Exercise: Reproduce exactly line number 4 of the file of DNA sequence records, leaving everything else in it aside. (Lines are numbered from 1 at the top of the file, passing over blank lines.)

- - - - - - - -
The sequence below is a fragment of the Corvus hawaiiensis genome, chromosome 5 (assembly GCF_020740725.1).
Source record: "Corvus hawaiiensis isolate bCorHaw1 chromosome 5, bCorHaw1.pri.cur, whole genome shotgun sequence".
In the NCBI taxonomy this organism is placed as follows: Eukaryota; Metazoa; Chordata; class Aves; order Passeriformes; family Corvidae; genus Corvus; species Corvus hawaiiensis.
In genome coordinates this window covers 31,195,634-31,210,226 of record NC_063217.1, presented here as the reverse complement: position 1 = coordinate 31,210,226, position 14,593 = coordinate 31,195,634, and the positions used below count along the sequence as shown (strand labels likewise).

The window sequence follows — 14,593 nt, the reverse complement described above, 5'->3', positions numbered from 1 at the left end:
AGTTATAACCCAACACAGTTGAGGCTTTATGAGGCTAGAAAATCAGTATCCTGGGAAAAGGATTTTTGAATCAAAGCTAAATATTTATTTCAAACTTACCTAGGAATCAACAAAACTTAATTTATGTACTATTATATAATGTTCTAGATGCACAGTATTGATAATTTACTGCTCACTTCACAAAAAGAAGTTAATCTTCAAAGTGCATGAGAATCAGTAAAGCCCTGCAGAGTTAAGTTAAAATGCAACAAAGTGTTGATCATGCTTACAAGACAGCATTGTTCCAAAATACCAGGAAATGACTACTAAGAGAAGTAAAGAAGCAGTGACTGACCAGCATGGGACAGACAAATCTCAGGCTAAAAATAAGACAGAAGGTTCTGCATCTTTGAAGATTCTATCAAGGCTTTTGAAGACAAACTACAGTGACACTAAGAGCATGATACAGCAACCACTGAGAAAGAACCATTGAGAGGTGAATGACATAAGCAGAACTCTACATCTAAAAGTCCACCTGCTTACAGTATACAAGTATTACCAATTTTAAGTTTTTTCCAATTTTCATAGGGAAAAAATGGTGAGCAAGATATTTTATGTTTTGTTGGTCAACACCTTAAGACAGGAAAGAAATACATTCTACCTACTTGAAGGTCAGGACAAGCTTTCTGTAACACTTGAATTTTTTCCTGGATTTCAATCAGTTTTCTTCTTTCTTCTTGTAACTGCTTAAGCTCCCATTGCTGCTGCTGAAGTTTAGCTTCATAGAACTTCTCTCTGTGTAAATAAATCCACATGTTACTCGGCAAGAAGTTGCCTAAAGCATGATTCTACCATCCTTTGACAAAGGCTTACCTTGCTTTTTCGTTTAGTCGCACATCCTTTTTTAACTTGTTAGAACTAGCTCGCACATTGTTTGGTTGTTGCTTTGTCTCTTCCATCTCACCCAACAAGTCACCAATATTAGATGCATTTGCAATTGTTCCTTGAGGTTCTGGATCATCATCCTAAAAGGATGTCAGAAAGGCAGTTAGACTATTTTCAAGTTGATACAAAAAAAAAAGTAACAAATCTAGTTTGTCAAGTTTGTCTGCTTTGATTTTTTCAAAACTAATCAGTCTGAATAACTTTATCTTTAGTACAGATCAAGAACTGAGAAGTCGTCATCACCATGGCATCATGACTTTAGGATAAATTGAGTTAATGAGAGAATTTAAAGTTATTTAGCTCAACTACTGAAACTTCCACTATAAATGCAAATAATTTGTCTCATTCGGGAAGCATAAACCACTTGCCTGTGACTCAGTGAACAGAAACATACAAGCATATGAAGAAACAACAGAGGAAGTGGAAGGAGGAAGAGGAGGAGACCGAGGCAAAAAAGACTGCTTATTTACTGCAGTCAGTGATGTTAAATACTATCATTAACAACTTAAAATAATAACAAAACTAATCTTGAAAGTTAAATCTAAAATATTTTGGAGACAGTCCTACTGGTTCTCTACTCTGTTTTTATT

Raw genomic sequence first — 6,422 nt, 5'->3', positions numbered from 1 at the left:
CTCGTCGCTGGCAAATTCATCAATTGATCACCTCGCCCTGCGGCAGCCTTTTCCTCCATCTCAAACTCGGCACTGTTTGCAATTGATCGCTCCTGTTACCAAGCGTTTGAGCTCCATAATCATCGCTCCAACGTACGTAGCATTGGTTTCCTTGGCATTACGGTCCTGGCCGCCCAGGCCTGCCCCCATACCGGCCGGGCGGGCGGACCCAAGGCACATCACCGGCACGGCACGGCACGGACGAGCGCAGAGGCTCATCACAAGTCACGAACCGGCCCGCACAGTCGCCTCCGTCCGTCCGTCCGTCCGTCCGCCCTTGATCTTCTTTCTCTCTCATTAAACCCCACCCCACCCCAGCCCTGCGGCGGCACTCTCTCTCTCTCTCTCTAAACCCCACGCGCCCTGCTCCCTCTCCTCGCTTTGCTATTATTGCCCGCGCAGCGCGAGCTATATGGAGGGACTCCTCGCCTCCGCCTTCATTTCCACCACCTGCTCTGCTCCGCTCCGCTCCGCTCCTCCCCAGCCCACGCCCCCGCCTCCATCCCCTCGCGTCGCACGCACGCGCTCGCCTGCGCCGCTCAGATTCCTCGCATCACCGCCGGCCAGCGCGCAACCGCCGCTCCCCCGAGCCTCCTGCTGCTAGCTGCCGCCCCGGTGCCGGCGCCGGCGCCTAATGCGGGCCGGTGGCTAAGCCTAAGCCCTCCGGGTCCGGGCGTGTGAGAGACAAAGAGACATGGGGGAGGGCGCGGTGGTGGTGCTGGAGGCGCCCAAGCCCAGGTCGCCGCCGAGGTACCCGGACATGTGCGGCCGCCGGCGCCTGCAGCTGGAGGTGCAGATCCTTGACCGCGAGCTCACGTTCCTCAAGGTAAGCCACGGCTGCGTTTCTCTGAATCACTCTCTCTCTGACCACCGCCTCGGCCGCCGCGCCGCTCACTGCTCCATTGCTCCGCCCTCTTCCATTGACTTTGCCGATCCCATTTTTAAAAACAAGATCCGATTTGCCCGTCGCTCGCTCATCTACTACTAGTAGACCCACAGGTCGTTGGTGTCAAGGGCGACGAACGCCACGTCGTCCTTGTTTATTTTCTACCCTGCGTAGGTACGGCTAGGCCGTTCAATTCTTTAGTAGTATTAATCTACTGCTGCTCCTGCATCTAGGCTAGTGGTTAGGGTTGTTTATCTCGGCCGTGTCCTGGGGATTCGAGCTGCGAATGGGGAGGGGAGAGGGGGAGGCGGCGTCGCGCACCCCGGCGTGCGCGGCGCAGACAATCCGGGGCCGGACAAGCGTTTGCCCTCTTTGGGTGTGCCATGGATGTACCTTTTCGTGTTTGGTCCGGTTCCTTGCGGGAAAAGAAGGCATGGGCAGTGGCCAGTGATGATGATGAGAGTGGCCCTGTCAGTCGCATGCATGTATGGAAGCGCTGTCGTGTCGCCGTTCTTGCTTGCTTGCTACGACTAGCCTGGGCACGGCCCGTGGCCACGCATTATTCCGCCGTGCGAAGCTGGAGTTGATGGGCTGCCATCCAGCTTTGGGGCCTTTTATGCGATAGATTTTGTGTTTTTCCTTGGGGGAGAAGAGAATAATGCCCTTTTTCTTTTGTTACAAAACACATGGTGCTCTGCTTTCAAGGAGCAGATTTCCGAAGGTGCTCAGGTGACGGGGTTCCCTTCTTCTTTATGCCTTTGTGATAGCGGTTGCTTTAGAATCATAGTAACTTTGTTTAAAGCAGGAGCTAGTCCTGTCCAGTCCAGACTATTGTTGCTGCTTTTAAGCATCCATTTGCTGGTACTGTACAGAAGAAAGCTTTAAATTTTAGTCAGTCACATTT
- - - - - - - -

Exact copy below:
In genome coordinates this window covers 31,195,634-31,210,226 of record NC_063217.1, presented here as the reverse complement: position 1 = coordinate 31,210,226, position 14,593 = coordinate 31,195,634, and the positions used below count along the sequence as shown (strand labels likewise).